Knitting turned rebellious Friday morning when three masked knitters adorned Riverside Park with their wares. They started early, hoping to remain incognito behind their hand-knit disguises.

Light poles were wrapped with knit peace signs, bike racks were given monster feet. The “A Simpler Time” bronze sculpture near the river got a new wardrobe: a new hat and scarf for the little waving boy, a new scarf for the girl and a spiked dog collar for Fido, albeit temporarily.

After an hour of yarn bombing, the name given to this knit graffiti, they were busted.

“What are you doing?” a city Parks and Recreation employee asked, looking none too pleased.

“Art?” said one of the knitters, who calls herself Dropstitch Murphy.

No, they didn’t have permission. Yes, they’d take it down. Well, most of it anyway. There may be a forgotten monster foot still lurking at the park.

“We’re a bunch of married moms,” said another knitter, who goes by Whamo Knits. “Seriously, I did not expect that.”

Yarn bombs have gone off all over the world — Morocco, Russia, Chile, Finland, Germany, Canada, England. They’ve hit bridges, sculptures, phone booths, buses, parking meters.

“It’s fun,” Dropstitch Murphy said mere minutes before the bust. “In the experiences I’ve had, it makes people smile. I’ve only gotten positive feedback about it.”

Well, almost.

Yarn bombing — sometimes called yarn storming or guerrilla knitting — is meant to be a surprise, something unexpected.

When it began is hard to say but the textile street art was popularized in 2005 with “Yarn Bombing: The Art of Crochet and Knit Graffiti,” a book written by Mandy Moore and Leanne Prain. The book and subsequent blog offers tips, patterns and inspiration for “improving the urban landscape, one stitch at a time.”

Yarn bombing is newer to the

La Crosse area. This anonymous group, which also includes Dolly Llama and Knitty Ha Ha, is known as the Bluffside Bombers. They started their yarn bombing campaign on St. Patrick’s Day by decorating a bike rack outside the Root Note. Subsequent yarn bombs have followed with a skull and crossbones outside Blue Line Tattoo and a rainbow wrapping a light poll in front of the LGBT Resource Center.

“I’d like to see more of them,” said volunteer Kabryia Shethebat. “It’s uplifting. It brightens up the area.”

At the first Cameron Park Farmers Market, they left a carrot yarn bomb dangling from the canopy.

The Bluffside Bombers have even crossed into Minnesota, quite fittingly yarn bombing Yarnology, a new yarn store in downtown Winona.

“It was of a skull and cross bones but it was a happy looking skull and cross bones,” said the store’s co-owner Gaby Peterson.

The yarn bombing continued inside the store with little socks placed in the front window.

“They were wonderful,” Peterson said. “It was fun to discover.”

While not a yarn bomber herself, Peterson said the store is receptive to being yarn bombed again.

“We’re big promoters of it,” Peterson said. “There’s a lot of chitchat about Princess Wenonah needing a little pick me up for spring.”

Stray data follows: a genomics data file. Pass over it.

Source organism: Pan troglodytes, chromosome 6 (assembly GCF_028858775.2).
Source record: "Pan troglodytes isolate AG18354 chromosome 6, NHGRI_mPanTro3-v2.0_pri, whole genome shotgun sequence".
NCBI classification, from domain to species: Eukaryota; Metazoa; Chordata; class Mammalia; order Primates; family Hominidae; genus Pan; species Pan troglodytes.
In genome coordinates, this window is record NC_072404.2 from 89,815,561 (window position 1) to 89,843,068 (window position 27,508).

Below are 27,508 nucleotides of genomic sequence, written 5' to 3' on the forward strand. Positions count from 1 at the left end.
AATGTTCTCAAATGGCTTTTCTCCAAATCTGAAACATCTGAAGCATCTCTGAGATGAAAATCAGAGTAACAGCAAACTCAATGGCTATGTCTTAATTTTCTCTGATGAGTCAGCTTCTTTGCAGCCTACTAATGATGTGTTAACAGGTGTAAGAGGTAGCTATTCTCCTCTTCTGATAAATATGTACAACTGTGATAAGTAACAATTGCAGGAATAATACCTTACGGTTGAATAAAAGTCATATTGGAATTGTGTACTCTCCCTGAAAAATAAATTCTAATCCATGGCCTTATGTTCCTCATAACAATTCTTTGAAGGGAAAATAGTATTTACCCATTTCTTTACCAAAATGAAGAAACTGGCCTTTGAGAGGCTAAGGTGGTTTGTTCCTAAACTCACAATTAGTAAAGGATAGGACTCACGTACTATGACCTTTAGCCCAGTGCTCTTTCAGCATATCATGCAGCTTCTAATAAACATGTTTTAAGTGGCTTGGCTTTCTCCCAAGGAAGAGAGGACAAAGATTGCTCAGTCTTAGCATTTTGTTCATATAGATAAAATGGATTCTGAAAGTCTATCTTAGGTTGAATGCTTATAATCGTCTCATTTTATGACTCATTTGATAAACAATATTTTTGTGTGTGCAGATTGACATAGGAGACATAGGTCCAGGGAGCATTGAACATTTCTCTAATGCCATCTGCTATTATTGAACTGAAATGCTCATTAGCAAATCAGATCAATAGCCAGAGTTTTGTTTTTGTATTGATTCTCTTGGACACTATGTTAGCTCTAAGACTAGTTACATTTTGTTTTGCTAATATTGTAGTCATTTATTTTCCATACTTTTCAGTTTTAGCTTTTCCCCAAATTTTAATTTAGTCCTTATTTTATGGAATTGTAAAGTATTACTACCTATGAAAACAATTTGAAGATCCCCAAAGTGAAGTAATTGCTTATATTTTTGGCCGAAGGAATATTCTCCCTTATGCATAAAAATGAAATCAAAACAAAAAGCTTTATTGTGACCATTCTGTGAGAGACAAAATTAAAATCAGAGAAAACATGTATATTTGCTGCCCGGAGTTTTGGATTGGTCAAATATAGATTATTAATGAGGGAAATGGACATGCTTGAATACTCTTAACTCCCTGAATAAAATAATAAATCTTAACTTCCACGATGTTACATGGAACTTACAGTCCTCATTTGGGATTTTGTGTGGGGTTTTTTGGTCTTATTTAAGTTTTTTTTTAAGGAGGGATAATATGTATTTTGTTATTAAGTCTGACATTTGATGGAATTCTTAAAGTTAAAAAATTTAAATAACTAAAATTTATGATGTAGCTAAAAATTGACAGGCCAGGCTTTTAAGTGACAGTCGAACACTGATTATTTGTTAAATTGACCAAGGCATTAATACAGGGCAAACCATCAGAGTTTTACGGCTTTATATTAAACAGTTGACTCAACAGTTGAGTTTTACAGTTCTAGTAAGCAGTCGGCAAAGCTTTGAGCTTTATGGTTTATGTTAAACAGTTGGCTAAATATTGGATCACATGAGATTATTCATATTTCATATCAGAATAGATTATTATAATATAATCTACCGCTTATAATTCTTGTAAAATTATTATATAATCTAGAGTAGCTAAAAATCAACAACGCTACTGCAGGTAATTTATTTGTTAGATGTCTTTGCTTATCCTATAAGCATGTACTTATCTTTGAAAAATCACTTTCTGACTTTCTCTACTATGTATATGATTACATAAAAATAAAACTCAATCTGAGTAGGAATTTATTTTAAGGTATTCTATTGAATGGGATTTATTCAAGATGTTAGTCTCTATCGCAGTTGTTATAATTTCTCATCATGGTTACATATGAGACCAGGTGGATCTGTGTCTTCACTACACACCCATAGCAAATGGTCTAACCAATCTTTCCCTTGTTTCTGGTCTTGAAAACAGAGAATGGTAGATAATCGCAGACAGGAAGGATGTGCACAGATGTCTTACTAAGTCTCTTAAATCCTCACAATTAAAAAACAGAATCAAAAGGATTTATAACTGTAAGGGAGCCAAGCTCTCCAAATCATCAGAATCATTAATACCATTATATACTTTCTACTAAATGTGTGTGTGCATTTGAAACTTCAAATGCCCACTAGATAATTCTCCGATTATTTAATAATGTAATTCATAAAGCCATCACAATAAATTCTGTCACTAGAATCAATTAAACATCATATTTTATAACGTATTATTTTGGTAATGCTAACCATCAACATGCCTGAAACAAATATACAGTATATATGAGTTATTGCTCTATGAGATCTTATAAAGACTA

The yarn bombers leave little tags attached to their offerings, letting people know this was the handiwork of the Bluffside Bombers. Yarn bombers usually scope out the scene of their stitched crime beforehand so they know what to make.

“I got a lot of looks measuring the dog,” in the Riverside statue, Dropstitch Murphy said.

Early Friday, the park was pretty cold and pretty quiet. Perfect yarn bombing conditions.

A curious jogger watched as Dolly Llama used a blue size K crochet hook to attach a monster foot to a bike rack. A man in a gray car did a double take as he rounded the corner near Hiawatha.

They leave street signs and stop signs alone, not wanting to distract from the purpose of the sign. Plus, they figure those yarn bombings would be removed right away.

Since yarn bombing is not forever, they use cheaper yarn, reserving the good stuff for their own projects.

“It’s mostly acrylic,” Dropstitch Murphy said.

“Which means after the apocalypse it’ll still be here,” Dolly Llama said.

They stopped their work when a cop car cruised through the park, resuming once he went around the corner.

“Oh, the danger element,” Whamo Knits said. “I’m awake now.”

Technically, they could be issued a $101 ticket for littering, said La Crosse Police Department Officer Kurt Weaver, who jokingly called yarn bombing “the scourge of the 21st century.”

“That’s if someone complains about it,” Weaver said. “It’s not like we’re going to actively go out and arrest them.”

Their yarn bombing efforts will calm for a bit while they prepare for June 11, National Yarn Bombing Day and National Knit in Public Day. The Bluff Side Bombers recognize the somewhat silly nature of what they’re doing. But yarn bombing is a much more adventurous alternative to afghans and sweaters.

“This is something out of the ordinary in my ordinary life,” Whamo Knits said.

And they hope it’s something out of the ordinary for others.

“This makes people happy,” Whamo Knits said. “It gives them a smile.”

“Or makes them slightly confused,” Dolly Llama said.

They see either reaction as a success.

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